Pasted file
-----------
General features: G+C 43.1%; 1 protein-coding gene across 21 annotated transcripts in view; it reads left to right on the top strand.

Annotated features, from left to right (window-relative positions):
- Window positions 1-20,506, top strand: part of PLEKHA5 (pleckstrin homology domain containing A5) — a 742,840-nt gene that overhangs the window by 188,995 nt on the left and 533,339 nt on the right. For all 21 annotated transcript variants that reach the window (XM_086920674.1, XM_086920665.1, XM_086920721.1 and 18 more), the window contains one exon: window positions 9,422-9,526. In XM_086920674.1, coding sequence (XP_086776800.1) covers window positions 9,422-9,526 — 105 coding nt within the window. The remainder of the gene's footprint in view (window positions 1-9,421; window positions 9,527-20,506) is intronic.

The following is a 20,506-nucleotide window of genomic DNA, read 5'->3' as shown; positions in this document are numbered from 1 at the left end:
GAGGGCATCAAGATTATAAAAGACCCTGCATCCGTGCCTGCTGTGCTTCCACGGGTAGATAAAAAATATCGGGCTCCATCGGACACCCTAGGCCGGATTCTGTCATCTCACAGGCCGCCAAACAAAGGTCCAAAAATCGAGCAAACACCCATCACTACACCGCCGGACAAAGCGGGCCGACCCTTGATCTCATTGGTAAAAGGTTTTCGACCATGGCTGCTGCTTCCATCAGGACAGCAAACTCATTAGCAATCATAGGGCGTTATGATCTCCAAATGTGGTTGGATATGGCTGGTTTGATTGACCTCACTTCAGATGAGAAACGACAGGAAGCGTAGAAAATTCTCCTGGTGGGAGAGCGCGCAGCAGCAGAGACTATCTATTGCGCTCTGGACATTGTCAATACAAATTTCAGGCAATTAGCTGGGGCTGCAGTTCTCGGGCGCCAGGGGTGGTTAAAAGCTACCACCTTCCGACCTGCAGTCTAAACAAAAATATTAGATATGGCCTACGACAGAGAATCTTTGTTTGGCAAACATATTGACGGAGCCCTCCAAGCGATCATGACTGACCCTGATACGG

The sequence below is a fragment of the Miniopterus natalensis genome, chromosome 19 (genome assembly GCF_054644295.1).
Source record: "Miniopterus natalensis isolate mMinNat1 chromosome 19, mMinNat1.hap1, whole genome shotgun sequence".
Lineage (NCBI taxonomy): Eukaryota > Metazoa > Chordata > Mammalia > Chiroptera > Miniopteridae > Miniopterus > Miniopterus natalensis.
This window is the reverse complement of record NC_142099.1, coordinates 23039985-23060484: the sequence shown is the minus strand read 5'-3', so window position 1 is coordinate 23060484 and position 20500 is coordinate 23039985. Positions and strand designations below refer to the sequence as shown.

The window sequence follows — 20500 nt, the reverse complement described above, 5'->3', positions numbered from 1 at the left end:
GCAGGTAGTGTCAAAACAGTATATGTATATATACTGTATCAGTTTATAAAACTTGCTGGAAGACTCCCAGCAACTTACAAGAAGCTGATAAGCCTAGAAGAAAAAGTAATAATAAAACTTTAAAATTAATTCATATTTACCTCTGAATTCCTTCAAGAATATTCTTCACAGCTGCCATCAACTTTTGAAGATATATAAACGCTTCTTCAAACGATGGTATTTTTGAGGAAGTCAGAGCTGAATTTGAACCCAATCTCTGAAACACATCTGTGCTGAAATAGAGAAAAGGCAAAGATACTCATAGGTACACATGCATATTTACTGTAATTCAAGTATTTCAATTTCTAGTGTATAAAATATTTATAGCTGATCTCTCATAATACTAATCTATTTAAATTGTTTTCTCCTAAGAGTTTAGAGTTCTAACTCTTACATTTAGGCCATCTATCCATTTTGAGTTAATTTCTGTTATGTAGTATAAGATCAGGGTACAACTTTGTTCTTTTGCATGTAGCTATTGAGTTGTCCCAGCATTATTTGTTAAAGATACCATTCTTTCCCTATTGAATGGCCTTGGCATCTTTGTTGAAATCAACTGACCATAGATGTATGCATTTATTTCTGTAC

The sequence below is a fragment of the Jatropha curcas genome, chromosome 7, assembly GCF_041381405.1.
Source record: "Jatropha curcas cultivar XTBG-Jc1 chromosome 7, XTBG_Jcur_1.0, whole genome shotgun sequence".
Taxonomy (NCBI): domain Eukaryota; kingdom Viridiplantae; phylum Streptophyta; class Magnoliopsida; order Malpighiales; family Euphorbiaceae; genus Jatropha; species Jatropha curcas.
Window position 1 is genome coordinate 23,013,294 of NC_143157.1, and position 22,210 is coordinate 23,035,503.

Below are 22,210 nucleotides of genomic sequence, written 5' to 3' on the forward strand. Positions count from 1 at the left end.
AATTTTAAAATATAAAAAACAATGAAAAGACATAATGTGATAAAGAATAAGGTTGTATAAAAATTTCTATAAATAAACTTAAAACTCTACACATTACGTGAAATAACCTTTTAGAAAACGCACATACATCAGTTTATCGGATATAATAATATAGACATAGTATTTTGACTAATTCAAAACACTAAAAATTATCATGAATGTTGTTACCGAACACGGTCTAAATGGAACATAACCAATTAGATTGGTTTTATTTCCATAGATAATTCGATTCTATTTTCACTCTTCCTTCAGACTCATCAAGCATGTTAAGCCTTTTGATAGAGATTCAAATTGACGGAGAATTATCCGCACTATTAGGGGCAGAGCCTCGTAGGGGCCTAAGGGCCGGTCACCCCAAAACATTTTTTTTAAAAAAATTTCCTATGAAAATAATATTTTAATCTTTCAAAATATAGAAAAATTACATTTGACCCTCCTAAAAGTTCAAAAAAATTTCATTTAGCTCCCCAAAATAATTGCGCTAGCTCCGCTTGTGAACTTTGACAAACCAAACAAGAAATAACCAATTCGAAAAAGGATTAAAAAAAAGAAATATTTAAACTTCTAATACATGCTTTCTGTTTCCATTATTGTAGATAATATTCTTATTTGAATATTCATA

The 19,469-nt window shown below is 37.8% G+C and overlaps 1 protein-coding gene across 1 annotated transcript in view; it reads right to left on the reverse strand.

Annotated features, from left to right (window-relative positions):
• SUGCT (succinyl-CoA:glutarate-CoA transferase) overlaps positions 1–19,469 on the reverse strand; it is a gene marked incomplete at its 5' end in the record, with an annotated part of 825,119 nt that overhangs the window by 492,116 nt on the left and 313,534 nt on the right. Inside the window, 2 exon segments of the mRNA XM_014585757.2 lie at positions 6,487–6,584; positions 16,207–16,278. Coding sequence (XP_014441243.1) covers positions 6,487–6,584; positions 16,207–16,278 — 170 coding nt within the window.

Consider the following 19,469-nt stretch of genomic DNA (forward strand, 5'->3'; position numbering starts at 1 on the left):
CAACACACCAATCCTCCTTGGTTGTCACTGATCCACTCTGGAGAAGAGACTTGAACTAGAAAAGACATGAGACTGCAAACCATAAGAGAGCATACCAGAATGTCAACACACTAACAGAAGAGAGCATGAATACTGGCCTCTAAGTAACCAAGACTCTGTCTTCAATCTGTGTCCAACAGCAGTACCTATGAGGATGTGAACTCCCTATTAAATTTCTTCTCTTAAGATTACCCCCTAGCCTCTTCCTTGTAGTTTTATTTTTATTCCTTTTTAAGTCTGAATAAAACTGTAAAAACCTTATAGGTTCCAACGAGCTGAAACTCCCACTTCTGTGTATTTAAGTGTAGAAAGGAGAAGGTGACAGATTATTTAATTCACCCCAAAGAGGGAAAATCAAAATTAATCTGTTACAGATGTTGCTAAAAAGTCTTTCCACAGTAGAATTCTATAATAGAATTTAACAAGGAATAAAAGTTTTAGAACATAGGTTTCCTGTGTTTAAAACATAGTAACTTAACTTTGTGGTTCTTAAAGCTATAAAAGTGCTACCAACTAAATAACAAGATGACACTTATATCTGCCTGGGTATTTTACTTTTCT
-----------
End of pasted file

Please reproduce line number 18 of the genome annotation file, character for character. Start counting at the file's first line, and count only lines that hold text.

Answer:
The 19,469-nt window shown below is 37.8% G+C and overlaps 1 protein-coding gene across 1 annotated transcript in view; it reads right to left on the reverse strand.